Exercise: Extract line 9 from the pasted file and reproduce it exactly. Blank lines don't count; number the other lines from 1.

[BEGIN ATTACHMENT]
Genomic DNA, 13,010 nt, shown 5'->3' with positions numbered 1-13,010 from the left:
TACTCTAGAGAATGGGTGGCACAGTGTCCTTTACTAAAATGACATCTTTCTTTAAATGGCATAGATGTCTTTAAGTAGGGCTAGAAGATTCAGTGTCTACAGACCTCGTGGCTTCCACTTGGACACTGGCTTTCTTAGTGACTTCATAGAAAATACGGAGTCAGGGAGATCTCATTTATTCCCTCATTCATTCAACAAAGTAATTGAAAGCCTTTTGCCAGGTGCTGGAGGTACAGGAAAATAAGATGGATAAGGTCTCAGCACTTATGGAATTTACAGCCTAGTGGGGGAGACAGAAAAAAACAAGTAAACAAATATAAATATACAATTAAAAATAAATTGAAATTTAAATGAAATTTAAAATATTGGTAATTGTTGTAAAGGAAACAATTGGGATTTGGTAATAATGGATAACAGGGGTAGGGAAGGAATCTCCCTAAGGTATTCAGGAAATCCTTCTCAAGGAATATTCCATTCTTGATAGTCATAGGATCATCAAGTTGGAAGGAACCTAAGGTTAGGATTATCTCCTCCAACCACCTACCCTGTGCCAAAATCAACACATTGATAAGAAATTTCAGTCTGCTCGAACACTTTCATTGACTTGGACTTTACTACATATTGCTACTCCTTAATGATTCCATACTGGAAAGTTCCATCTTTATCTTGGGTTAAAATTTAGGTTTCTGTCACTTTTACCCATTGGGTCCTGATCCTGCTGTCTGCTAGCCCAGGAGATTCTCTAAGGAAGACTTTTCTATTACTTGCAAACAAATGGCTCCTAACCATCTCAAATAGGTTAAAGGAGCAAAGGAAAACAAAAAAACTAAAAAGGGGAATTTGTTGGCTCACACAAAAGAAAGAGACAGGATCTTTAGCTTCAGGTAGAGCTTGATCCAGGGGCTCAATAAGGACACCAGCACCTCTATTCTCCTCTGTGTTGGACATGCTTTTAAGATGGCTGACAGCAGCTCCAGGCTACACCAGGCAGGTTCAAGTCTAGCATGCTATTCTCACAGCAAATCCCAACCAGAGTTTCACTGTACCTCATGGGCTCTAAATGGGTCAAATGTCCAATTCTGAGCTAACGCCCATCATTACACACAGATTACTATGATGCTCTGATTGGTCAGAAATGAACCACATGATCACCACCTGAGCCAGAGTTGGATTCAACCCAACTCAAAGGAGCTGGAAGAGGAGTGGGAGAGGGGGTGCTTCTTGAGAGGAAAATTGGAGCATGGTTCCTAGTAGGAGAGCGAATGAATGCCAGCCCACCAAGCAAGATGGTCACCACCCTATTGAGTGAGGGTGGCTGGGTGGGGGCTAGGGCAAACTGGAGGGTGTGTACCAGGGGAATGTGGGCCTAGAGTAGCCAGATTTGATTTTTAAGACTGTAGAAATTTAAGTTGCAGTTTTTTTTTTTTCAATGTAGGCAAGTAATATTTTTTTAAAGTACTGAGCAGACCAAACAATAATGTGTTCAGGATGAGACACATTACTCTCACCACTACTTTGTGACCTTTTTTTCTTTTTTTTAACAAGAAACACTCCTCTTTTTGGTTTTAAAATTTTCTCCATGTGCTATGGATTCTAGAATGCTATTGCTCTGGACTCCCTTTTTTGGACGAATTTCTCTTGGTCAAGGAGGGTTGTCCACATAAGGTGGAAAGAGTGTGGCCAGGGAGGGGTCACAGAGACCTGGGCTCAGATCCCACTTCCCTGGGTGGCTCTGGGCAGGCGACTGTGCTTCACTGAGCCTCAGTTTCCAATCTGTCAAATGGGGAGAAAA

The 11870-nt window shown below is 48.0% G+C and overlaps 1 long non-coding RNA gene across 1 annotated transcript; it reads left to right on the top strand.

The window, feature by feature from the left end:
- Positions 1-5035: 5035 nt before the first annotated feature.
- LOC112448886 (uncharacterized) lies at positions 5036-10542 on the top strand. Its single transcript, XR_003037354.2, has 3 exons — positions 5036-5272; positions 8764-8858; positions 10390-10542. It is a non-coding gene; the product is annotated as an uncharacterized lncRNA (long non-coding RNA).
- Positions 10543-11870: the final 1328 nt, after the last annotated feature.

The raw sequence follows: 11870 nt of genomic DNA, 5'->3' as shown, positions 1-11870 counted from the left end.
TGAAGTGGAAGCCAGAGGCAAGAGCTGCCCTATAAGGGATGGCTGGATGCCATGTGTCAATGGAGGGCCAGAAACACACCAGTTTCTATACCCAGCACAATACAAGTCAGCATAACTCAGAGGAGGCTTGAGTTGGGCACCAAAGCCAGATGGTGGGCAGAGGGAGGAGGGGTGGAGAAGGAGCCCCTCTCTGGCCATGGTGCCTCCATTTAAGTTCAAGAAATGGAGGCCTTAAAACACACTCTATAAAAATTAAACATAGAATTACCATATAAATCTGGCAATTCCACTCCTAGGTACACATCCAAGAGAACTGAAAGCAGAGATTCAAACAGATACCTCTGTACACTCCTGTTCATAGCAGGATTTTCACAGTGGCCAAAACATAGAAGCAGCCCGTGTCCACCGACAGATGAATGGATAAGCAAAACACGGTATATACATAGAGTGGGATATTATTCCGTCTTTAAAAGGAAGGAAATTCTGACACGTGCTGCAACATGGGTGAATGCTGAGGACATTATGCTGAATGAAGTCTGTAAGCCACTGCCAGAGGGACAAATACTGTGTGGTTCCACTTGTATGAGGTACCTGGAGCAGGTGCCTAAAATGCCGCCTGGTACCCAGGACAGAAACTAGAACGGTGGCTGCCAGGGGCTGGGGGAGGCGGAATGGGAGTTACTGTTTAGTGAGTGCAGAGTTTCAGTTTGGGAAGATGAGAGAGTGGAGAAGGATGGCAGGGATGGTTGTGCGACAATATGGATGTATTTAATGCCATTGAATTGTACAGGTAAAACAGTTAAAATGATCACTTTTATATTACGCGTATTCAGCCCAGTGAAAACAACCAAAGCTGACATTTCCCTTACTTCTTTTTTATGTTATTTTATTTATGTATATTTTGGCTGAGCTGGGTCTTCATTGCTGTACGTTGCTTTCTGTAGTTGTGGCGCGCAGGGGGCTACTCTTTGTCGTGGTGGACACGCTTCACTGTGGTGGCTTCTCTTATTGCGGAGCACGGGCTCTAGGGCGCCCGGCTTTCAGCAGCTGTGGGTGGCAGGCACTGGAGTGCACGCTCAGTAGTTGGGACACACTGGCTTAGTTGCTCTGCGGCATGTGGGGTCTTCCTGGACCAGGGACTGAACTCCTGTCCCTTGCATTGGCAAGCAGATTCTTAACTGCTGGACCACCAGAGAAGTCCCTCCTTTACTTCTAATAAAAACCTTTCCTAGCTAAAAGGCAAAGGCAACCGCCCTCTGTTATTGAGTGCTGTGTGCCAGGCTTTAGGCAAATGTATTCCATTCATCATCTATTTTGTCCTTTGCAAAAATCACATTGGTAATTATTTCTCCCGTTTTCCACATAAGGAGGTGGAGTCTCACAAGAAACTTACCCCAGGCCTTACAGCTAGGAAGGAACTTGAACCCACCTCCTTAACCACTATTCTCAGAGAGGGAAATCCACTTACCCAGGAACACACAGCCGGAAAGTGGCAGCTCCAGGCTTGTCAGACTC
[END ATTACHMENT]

TGAAGTGGAAGCCAGAGGCAAGAGCTGCCCTATAAGGGATGGCTGGATGCCATGTGTCAATGGAGGGCCAGAAACACACCAGTTTCTATACCCAGCACAATACAAGTCAGCATAACTCAGAGGAGGCTTGAGTTGGGCACCAAAGCCAGATGGTGGGCAGAGGGAGGAGGGGTGGAGAAGGAGCCCCTCTCTGGCCATGGTGCCTCCATTTAAGTTCAAGAAATGGAGGCCTTAAAACACACTCTATAAAAATTAAACATAGAATTACCATATAAATCTGGCAATTCCACTCCTAGGTACACATCCAAGAGAACTGAAAGCAGAGATTCAAACAGATACCTCTGTACACTCCTGTTCATAGCAGGATTTTCACAGTGGCCAAAACATAGAAGCAGCCCGTGTCCACCGACAGATGAATGGATAAGCAAAACACGGTATATACATAGAGTGGGATATTATTCCGTCTTTAAAAGGAAGGAAATTCTGACACGTGCTGCAACATGGGTGAATGCTGAGGACATTATGCTGAATGAAGTCTGTAAGCCACTGCCAGAGGGACAAATACTGTGTGGTTCCACTTGTATGAGGTACCTGGAGCAGGTGCCTAAAATGCCGCCTGGTACCCAGGACAGAAACTAGAACGGTGGCTGCCAGGGGCTGGGGGAGGCGGAATGGGAGTTACTGTTTAGTGAGTGCAGAGTTTCAGTTTGGGAAGATGAGAGAGTGGAGAAGGATGGCAGGGATGGTTGTGCGACAATATGGATGTATTTAATGCCATTGAATTGTACAGGTAAAACAGTTAAAATGATCACTTTTATATTACGCGTATTCAGCCCAGTGAAAACAACCAAAGCTGACATTTCCCTTACTTCTTTTTTATGTTATTTTATTTATGTATATTTTGGCTGAGCTGGGTCTTCATTGCTGTACGTTGCTTTCTGTAGTTGTGGCGCGCAGGGGGCTACTCTTTGTCGTGGTGGACACGCTTCACTGTGGTGGCTTCTCTTATTGCGGAGCACGGGCTCTAGGGCGCCCGGCTTTCAGCAGCTGTGGGTGGCAGGCACTGGAGTGCACGCTCAGTAGTTGGGACACACTGGCTTAGTTGCTCTGCGGCATGTGGGGTCTTCCTGGACCAGGGACTGAACTCCTGTCCCTTGCATTGGCAAGCAGATTCTTAACTGCTGGACCACCAGAGAAGTCCCTCCTTTACTTCTAATAAAAACCTTTCCTAGCTAAAAGGCAAAGGCAACCGCCCTCTGTTATTGAGTGCTGTGTGCCAGGCTTTAGGCAAATGTATTCCATTCATCATCTATTTTGTCCTTTGCAAAAATCACATTGGTAATTATTTCTCCCGTTTTCCACATAAGGAGGTGGAGTCTCACAAGAAACTTACCCCAGGCCTTACAGCTAGGAAGGAACTTGAACCCACCTCCTTAACCACTATTCTCAGAGAGGGAAATCCACTTACCCAGGAACACACAGCCGGAAAGTGGCAGCTCCAGGCTTGTCAGACTC